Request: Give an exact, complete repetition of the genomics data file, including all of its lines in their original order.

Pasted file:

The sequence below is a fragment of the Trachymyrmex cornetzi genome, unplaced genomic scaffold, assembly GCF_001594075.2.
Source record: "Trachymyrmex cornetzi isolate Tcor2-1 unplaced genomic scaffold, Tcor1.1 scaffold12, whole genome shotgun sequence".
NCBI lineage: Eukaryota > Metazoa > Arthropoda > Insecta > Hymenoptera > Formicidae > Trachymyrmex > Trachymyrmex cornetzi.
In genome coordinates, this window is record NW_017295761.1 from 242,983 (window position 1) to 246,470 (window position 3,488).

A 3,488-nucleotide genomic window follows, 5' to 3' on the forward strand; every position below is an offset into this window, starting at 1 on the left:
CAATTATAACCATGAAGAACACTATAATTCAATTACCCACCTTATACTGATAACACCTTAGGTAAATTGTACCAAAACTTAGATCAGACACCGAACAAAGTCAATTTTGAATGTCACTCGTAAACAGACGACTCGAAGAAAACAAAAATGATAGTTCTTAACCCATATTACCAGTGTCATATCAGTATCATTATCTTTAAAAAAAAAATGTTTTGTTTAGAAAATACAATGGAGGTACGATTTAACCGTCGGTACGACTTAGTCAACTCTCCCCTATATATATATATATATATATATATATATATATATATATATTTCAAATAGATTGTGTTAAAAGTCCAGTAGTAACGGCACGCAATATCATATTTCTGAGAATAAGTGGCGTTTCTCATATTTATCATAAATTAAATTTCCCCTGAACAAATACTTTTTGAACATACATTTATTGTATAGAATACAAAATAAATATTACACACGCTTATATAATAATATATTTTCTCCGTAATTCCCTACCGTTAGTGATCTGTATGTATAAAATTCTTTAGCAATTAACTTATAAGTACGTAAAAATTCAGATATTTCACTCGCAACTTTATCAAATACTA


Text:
The sequence below is a fragment of the Trachymyrmex cornetzi genome, unplaced genomic scaffold, assembly GCF_001594075.2.
Source record: "Trachymyrmex cornetzi isolate Tcor2-1 unplaced genomic scaffold, Tcor1.1 scaffold12, whole genome shotgun sequence".
NCBI lineage: Eukaryota > Metazoa > Arthropoda > Insecta > Hymenoptera > Formicidae > Trachymyrmex > Trachymyrmex cornetzi.
In genome coordinates, this window is record NW_017295761.1 from 242,983 (window position 1) to 246,470 (window position 3,488).

A 3,488-nucleotide genomic window follows, 5' to 3' on the forward strand; every position below is an offset into this window, starting at 1 on the left:
CAATTATAACCATGAAGAACACTATAATTCAATTACCCACCTTATACTGATAACACCTTAGGTAAATTGTACCAAAACTTAGATCAGACACCGAACAAAGTCAATTTTGAATGTCACTCGTAAACAGACGACTCGAAGAAAACAAAAATGATAGTTCTTAACCCATATTACCAGTGTCATATCAGTATCATTATCTTTAAAAAAAAAATGTTTTGTTTAGAAAATACAATGGAGGTACGATTTAACCGTCGGTACGACTTAGTCAACTCTCCCCTATATATATATATATATATATATATATATATATATATATATTTCAAATAGATTGTGTTAAAAGTCCAGTAGTAACGGCACGCAATATCATATTTCTGAGAATAAGTGGCGTTTCTCATATTTATCATAAATTAAATTTCCCCTGAACAAATACTTTTTGAACATACATTTATTGTATAGAATACAAAATAAATATTACACACGCTTATATAATAATATATTTTCTCCGTAATTCCCTACCGTTAGTGATCTGTATGTATAAAATTCTTTAGCAATTAACTTATAAGTACGTAAAAATTCAGATATTTCACTCGCAACTTTATCAAATACTA